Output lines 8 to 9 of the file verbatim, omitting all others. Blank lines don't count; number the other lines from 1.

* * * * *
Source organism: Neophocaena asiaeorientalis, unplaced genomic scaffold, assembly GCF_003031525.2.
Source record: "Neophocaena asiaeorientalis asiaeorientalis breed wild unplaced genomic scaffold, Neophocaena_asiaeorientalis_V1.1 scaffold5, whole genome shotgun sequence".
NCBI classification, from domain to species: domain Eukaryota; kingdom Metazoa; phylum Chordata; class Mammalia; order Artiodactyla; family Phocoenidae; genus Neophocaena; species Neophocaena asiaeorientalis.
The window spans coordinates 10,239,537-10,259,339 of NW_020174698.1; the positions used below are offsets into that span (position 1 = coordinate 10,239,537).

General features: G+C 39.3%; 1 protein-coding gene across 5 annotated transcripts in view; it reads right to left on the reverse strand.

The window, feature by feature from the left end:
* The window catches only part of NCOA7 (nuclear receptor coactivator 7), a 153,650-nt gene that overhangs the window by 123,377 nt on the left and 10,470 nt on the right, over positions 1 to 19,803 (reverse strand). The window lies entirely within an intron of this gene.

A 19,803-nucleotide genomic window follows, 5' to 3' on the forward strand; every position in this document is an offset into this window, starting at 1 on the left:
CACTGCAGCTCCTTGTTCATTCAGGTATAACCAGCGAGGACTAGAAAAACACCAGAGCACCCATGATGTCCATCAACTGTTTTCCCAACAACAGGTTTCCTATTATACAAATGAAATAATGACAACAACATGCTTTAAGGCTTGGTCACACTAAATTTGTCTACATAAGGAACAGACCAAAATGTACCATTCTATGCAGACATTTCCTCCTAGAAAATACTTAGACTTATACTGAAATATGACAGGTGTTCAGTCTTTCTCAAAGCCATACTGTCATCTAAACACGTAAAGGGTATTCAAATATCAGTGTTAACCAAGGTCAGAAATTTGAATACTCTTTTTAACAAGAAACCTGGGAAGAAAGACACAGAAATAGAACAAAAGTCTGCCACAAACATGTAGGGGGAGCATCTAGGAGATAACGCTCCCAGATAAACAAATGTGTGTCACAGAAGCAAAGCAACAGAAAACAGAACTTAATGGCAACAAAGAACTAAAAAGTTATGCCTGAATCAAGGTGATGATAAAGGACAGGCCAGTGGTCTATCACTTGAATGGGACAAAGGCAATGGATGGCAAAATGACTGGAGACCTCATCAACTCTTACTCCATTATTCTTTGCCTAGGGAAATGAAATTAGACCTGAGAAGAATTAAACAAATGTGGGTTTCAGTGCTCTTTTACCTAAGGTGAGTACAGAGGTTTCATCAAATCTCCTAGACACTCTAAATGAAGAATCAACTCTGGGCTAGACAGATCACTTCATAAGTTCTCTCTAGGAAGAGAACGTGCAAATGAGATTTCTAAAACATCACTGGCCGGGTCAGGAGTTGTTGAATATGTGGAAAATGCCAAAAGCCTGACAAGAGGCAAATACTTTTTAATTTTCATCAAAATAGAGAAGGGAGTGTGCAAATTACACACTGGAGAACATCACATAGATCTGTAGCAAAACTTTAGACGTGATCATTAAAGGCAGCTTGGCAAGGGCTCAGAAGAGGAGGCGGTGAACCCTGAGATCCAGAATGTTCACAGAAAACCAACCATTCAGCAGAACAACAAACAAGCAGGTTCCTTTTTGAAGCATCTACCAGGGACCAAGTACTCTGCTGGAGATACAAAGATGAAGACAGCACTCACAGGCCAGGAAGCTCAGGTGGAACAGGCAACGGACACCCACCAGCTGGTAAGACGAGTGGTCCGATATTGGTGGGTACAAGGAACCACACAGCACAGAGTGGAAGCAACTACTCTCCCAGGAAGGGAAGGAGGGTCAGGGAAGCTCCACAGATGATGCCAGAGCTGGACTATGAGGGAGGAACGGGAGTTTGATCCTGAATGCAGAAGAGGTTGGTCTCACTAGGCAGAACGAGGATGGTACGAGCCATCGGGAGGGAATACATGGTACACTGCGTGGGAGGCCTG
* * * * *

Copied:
A 19,803-nucleotide genomic window follows, 5' to 3' on the forward strand; every position in this document is an offset into this window, starting at 1 on the left:
CACTGCAGCTCCTTGTTCATTCAGGTATAACCAGCGAGGACTAGAAAAACACCAGAGCACCCATGATGTCCATCAACTGTTTTCCCAACAACAGGTTTCCTATTATACAAATGAAATAATGACAACAACATGCTTTAAGGCTTGGTCACACTAAATTTGTCTACATAAGGAACAGACCAAAATGTACCATTCTATGCAGACATTTCCTCCTAGAAAATACTTAGACTTATACTGAAATATGACAGGTGTTCAGTCTTTCTCAAAGCCATACTGTCATCTAAACACGTAAAGGGTATTCAAATATCAGTGTTAACCAAGGTCAGAAATTTGAATACTCTTTTTAACAAGAAACCTGGGAAGAAAGACACAGAAATAGAACAAAAGTCTGCCACAAACATGTAGGGGGAGCATCTAGGAGATAACGCTCCCAGATAAACAAATGTGTGTCACAGAAGCAAAGCAACAGAAAACAGAACTTAATGGCAACAAAGAACTAAAAAGTTATGCCTGAATCAAGGTGATGATAAAGGACAGGCCAGTGGTCTATCACTTGAATGGGACAAAGGCAATGGATGGCAAAATGACTGGAGACCTCATCAACTCTTACTCCATTATTCTTTGCCTAGGGAAATGAAATTAGACCTGAGAAGAATTAAACAAATGTGGGTTTCAGTGCTCTTTTACCTAAGGTGAGTACAGAGGTTTCATCAAATCTCCTAGACACTCTAAATGAAGAATCAACTCTGGGCTAGACAGATCACTTCATAAGTTCTCTCTAGGAAGAGAACGTGCAAATGAGATTTCTAAAACATCACTGGCCGGGTCAGGAGTTGTTGAATATGTGGAAAATGCCAAAAGCCTGACAAGAGGCAAATACTTTTTAATTTTCATCAAAATAGAGAAGGGAGTGTGCAAATTACACACTGGAGAACATCACATAGATCTGTAGCAAAACTTTAGACGTGATCATTAAAGGCAGCTTGGCAAGGGCTCAGAAGAGGAGGCGGTGAACCCTGAGATCCAGAATGTTCACAGAAAACCAACCATTCAGCAGAACAACAAACAAGCAGGTTCCTTTTTGAAGCATCTACCAGGGACCAAGTACTCTGCTGGAGATACAAAGATGAAGACAGCACTCACAGGCCAGGAAGCTCAGGTGGAACAGGCAACGGACACCCACCAGCTGGTAAGACGAGTGGTCCGATATTGGTGGGTACAAGGAACCACACAGCACAGAGTGGAAGCAACTACTCTCCCAGGAAGGGAAGGAGGGTCAGGGAAGCTCCACAGATGATGCCAGAGCTGGACTATGAGGGAGGAACGGGAGTTTGATCCTGAATGCAGAAGAGGTTGGTCTCACTAGGCAGAACGAGGATGGTACGAGCCATCGGGAGGGAATACATGGTACACTGCGTGGGAGGCCTG